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Publication numberUS3276960 A
Publication typeGrant
Publication dateOct 4, 1966
Filing dateJun 22, 1964
Priority dateAug 21, 1961
Publication numberUS 3276960 A, US 3276960A, US-A-3276960, US3276960 A, US3276960A
InventorsPerttu V Laakso
Original AssigneeKendall & Co
Export CitationBiBTeX, EndNote, RefMan
External Links: USPTO, USPTO Assignment, Espacenet
Analgesic methods and compositions
US 3276960 A
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Description  (OCR text may contain errors)

United States Patent 9 Claims. (Cl. 167-65) This application is a division of parent application Serial No. 162,545, filed August 21, 1961, now US. Patent No. 3,185,697, granted May 25, 1965.

This invention relates to a new analgesically active compound and compositions containing the compound suitable for use in the treatment of muscular aches and pains.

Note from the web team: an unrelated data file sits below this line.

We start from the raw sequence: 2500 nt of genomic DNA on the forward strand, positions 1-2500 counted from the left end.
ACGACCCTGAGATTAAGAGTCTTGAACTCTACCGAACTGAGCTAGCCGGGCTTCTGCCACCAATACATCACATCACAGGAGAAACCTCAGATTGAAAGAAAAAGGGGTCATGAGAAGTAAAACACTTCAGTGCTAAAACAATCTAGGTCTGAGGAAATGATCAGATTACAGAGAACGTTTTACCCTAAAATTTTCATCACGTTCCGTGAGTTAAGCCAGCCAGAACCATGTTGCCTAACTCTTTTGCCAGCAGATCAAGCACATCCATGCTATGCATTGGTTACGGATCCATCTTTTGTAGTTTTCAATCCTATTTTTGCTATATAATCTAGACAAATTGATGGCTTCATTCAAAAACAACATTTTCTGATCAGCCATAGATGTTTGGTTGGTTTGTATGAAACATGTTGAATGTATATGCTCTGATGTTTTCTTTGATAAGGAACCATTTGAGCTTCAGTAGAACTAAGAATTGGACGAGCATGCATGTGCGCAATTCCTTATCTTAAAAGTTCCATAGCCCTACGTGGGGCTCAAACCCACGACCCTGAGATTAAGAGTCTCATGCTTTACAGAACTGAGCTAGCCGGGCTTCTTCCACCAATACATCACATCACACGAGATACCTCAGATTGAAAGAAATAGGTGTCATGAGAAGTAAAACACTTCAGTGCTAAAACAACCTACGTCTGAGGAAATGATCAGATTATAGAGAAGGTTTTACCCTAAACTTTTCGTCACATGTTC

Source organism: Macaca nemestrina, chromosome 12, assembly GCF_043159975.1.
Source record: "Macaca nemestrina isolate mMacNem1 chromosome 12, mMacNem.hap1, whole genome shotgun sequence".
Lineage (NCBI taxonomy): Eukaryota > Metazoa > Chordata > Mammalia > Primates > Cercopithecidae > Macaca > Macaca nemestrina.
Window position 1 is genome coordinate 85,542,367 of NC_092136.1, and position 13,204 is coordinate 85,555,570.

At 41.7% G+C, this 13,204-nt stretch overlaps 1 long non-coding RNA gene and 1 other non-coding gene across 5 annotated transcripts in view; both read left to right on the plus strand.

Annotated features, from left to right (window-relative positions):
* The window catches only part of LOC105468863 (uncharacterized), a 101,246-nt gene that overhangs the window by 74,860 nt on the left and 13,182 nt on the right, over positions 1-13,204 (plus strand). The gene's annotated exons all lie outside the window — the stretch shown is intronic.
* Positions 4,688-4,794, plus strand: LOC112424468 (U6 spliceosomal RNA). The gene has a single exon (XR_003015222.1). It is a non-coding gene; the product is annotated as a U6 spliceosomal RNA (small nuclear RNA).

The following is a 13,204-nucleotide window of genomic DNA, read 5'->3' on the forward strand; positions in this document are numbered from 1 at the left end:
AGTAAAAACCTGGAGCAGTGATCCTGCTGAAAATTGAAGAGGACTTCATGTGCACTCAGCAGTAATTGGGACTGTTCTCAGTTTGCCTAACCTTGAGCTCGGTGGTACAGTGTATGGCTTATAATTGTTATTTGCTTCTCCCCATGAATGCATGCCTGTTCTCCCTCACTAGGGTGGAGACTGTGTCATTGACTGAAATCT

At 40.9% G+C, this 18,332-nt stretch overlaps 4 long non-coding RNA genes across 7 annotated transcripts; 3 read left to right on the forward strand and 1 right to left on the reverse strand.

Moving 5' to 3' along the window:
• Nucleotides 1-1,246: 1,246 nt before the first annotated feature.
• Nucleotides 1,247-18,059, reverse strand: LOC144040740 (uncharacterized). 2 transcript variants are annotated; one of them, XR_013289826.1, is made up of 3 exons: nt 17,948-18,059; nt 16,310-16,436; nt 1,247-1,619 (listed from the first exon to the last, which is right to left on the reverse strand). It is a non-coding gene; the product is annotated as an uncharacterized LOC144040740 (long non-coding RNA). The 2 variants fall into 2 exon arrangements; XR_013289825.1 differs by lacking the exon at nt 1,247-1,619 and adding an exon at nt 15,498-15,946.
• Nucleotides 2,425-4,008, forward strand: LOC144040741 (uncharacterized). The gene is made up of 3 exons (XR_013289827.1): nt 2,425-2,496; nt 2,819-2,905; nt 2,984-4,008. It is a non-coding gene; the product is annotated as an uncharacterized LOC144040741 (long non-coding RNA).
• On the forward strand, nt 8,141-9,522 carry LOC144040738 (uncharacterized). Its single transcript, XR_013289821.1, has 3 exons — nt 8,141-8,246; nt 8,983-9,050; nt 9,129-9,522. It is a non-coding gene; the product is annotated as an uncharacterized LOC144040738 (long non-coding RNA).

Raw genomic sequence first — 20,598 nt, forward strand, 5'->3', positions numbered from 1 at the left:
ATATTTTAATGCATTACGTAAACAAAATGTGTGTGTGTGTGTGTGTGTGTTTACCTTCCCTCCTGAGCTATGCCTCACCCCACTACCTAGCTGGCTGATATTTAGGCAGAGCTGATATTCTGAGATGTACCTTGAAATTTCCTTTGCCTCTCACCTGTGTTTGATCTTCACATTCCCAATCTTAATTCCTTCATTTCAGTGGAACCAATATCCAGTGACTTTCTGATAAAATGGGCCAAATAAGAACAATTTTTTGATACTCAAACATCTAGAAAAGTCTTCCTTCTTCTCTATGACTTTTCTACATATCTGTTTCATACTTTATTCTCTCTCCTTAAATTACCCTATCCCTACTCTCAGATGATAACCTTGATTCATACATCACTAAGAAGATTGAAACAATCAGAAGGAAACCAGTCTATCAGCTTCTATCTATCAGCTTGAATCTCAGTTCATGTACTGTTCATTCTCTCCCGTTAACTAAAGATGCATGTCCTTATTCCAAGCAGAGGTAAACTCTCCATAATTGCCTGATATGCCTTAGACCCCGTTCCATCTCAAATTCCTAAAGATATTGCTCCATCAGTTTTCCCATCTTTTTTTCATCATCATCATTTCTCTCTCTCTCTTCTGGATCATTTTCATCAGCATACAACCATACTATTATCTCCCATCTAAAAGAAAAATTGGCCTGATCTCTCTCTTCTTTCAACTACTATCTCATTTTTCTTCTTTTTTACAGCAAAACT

Analgesic compositions are topically applied in the treatment of muscular soreness due to muscular bruises, sprains and the like. Although the exact mechanism by which these compositions exert their pain-relieving effect is not fully understood, there is general agreement that the active agents in the analgesic compositions must be capable of passing through the skin and effect a vasodilation in the skin and deeper tissues. It has been shown that vasodilation is brought about by stimulation of nerve fibers which cause a dilating response in the arterioles and precapillary arteriolar sphincters. Capillaries and non-muscular venules do not dilate, but because of the arteriolar dilation have an increase in flow rate with a small accompanying distension. In addition, some capillaries previously devoid of blood become filled.

The increase in the supply and flow of blood removes toxins and metabolites in the treated areas. The new blood in the treated areas also brings in a supply of nutrients. The removal of toxins and metabolites and the supply of nutrients contribute to relief of muscular soreness and pain.